Greece and private bondholders begun working on a deal to halve its public debt, a key pillar of a bailout plan to save the country from bankruptcy and ejection from the euro zone, sources said.
While politicians debate in parliament the degree of support they are prepared to give a new coalition government to implement the fresh bailout, Greek and EU negotiators are to launch talks to flesh out the deal with the International Institute of Finance (IIF) which represents banks.
Negotiations between the IIF, the EU and the IMF will start on Thursday. There may be some preparatory talks on Wednesday. A second meeting will follow, said a source at a major Greek bank.
The aim is to have a conclusion soon on the final proposal that will be submitted to the private bondholders. There is no specific deadline for this, the source said, adding that the main task was to convince foreign banks who hold two-thirds of the bonds.
The new bailout, Greece's second financial rescue in little more than a year and worth a total 130 billion Euros in return for more austerity measures, was agreed by Euro zone leaders at a summit last month.
The deal would halve the country's 200 billion Euros of obligations to private bondholders, recapitalize Greek banks and provide Athens with loans to service interest payments and running costs such as wages and pensions.
The EU has made it condition in releasing the 8 billion Euro loan that all coalition parties sign a commitment to the bailout terms. But the leader of the conservative New Democracy party says he will not to sign, endangering the tranche needed to avoid default by mid-December.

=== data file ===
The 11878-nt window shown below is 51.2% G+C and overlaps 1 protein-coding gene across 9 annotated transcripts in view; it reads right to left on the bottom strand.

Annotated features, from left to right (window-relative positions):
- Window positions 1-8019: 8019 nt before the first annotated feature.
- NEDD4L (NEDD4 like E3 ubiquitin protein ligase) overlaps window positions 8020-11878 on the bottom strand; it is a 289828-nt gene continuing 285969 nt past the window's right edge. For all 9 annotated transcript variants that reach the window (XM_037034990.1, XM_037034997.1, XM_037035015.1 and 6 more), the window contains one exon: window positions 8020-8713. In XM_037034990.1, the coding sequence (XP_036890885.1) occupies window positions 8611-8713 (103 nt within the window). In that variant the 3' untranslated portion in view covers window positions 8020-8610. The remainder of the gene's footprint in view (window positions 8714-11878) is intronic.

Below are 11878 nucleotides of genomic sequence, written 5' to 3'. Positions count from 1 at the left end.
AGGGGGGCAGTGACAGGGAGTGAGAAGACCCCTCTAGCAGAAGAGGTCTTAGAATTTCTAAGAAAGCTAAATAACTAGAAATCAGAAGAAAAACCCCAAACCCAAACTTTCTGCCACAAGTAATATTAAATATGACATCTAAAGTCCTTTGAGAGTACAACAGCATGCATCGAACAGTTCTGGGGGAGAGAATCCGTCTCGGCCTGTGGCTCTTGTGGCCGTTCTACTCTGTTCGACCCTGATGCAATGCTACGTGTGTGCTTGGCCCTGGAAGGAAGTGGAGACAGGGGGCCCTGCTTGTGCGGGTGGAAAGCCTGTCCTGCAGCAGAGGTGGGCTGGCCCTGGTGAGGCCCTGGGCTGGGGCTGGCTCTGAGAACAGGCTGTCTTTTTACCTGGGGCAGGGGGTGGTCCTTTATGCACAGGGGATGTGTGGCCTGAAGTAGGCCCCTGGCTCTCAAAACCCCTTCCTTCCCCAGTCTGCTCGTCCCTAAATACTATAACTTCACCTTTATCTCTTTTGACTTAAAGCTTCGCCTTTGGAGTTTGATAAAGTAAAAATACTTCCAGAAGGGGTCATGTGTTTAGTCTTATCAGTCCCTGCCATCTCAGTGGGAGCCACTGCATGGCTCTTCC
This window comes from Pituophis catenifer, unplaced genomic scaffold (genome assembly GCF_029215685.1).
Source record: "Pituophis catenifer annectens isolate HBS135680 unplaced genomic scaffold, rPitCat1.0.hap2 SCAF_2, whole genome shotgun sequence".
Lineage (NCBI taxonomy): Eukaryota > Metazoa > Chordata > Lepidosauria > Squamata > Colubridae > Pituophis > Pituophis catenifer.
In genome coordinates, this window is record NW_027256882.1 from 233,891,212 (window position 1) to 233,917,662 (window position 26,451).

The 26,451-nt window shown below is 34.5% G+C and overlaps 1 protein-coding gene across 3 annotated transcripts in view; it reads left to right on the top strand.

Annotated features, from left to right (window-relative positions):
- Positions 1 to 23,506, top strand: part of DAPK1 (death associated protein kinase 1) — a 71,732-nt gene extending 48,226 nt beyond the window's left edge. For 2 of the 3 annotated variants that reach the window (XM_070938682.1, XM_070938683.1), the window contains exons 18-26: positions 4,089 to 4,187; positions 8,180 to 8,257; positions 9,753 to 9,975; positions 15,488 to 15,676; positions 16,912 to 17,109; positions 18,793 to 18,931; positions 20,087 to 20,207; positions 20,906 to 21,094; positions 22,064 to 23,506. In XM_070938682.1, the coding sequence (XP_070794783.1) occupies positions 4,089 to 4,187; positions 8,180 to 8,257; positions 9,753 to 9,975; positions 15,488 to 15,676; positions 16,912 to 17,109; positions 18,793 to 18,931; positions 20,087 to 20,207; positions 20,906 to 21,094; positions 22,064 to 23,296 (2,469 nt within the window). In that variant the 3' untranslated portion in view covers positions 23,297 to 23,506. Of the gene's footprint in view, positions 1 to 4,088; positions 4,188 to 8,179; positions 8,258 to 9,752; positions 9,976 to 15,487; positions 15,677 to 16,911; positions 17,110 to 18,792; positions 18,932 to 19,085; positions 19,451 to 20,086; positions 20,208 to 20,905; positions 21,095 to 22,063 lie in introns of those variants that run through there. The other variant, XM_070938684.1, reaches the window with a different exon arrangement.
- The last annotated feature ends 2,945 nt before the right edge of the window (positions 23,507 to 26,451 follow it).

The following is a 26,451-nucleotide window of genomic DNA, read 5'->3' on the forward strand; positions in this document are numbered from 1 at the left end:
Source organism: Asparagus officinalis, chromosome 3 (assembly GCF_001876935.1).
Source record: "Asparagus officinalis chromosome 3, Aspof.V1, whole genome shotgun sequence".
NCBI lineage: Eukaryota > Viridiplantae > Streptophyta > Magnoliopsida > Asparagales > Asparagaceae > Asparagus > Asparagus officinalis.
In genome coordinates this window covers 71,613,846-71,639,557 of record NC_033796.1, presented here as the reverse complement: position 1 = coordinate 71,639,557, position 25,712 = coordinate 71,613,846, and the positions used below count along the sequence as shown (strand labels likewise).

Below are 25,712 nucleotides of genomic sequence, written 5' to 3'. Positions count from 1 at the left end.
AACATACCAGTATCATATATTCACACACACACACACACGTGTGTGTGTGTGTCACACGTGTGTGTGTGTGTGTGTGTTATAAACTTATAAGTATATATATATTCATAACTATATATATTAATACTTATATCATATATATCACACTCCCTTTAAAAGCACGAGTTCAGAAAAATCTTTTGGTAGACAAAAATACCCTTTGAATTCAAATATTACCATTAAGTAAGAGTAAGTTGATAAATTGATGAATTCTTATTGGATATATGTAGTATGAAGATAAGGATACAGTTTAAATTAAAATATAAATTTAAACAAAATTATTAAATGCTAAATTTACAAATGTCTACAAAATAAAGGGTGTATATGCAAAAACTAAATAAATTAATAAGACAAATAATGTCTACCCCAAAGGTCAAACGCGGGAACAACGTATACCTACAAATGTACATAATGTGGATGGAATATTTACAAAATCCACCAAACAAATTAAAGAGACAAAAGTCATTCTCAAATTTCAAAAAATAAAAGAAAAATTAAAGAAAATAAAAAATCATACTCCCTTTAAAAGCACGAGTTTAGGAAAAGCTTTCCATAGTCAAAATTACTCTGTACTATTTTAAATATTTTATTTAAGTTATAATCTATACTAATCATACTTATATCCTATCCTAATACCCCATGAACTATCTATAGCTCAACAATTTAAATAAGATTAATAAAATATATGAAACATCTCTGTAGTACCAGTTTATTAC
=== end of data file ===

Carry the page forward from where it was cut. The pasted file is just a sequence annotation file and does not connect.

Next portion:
New technocrat prime minister Lucas Papademos said Monday Greece would soon make an official announcement to begin talks on the bond swap. His government is expected to receive a parliamentary vote of confidence.
Greek newspaper Kathimerini reported Tuesday that Greece would propose to bankers that for every 100 Euros Greece owes, bondholders should receive between 10 and 20 Euros in cash, depending on the maturities of the bonds they hold.
Banks, represented by the IIF, are likely to propose that the face value of 141 billion Euros of bonds be cut by 50%, Kathimerini said.
The remaining debt would be exchanged for bonds guaranteed by the Euro zone's EFSF rescue fund and maturing in 22 years, with a fixed coupon of 7% or a floating-rate coupon of between 5.5% and 7.5%, the paper added.
An alternative proposal by the IIF, Kathimerini said, sets out a 37% haircut on 65 billion Euros of bonds, with the remaining debt to be swapped for new, 15-year bonds paying a coupon of 8%.
Under both IIF proposals, the coupon would be linked to Greece's GDP, Kathimerini said.
Greece has been shut out of international markets for long-term financing for almost two years but occasionally taps the T-bill market. On Tuesday it auctioned 1.3 billion Euros of three month Treasury bills, paying 4.63%, broadly unchanged from the last sale on October 18.
On Tuesday the European Union's Statistics office Eurostat seasonally unadjusted flash estimates for third quarter 2011 of Europe’s GDP showed that Greece’s year-on-year GDP contracted by 5.2% compared with a revised 7.4% drop in the second quarter.